In addition to addressing the troubling concept of Panentheism which is subtly taught in Voskamp's book, Challies' also addresses the issue of Voskamp's use of highly sexualized language in discussing her relationship to God.

I absolutely do not recommend for any Christian woman who is desiring to grow in discernment to read this book. As noted above, One Thousand Gifts introduces Christian women to the concept of Panentheism, albeit a highly poetic, eroticized, "Christianized" version of Panentheism. But Panentheism is part of the eastern worldview (Hinduism, Buddhism, etc.) and is NOT part of the biblical worldview. The Christian worldview is that we are "dead in our trespasses," (Eph 2:5) while the eastern worldview is that we all have a "Divine inner spark," and at least some aspect of God/Divinity inside of us, regardless of our faith (Christian, Hindu, Muslim, Buddhist, etc.). This concept is subtly taught in Voskamp's book, and Christian women therefore should not read this book.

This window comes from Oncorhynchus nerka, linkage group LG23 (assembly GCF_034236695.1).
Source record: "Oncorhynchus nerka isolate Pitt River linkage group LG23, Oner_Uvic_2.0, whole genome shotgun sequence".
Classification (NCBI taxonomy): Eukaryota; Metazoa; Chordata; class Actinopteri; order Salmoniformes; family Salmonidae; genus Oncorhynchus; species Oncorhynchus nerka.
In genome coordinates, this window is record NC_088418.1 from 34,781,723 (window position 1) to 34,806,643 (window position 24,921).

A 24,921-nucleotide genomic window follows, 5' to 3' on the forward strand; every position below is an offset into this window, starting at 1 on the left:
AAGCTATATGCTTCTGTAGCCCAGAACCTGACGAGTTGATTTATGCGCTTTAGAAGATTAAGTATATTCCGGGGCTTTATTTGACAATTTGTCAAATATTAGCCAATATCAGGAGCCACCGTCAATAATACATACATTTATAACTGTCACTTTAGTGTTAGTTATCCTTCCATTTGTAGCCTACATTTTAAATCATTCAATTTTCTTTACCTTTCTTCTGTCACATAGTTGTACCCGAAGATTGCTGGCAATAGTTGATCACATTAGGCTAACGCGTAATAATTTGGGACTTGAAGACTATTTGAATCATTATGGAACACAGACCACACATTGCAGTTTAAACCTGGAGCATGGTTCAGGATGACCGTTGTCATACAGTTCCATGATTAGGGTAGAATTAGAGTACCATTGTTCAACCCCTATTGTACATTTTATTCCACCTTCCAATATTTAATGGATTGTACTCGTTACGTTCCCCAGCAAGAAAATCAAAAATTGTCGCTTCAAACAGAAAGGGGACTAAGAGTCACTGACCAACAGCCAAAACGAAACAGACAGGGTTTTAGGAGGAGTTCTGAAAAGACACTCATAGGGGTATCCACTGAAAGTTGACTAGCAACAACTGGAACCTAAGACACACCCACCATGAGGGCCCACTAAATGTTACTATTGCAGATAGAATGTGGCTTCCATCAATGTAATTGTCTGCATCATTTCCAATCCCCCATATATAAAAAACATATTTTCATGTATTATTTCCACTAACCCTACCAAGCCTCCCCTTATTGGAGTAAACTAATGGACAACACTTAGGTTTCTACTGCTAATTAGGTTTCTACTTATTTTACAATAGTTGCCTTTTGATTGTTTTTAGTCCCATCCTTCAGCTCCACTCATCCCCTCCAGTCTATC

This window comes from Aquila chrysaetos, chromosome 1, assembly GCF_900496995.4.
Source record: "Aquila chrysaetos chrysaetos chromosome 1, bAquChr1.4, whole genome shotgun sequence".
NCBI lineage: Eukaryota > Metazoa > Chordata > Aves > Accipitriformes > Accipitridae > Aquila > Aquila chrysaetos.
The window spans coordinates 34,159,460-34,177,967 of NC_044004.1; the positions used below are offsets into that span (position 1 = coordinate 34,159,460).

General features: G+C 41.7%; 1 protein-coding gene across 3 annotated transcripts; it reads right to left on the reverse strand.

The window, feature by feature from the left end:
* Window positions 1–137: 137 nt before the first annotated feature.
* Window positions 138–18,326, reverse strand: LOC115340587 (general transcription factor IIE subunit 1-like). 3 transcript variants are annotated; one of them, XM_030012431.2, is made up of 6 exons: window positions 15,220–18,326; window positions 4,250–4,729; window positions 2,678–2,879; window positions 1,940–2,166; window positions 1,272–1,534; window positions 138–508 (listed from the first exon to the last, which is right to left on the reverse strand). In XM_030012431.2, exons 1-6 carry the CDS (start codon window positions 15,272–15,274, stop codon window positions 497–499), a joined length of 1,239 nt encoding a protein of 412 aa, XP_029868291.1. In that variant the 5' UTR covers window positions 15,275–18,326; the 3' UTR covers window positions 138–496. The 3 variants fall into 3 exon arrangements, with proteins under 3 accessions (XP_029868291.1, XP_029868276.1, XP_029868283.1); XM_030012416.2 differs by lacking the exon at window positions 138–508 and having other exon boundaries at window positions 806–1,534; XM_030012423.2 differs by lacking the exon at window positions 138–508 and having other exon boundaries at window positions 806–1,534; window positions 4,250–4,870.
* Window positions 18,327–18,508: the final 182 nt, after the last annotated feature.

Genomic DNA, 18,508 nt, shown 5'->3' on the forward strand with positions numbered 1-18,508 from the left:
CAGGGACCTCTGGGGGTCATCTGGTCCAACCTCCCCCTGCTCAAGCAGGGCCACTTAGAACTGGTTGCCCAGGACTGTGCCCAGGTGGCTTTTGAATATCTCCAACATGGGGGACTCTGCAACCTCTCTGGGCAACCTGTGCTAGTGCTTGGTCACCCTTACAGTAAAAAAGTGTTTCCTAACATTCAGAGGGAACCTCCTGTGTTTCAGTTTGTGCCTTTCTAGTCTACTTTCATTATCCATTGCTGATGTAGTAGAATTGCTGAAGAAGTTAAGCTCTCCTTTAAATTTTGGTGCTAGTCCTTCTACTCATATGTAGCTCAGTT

Tim Challies review can be read in its entirety here.


 Additional Resources 

An Open Letter To Tim Challies About Ann Voskamp (by Sola Sisters)

Romantic Panentheism, a Review of One Thousand Gifts (by Bob DeWaay)

A Commentary On Ann Voskamp's One Thousand Gifts (by Marcia Montenegro)

Ann Voskamp: Mystical Estrogen
 (Fighting For The Faith radio show)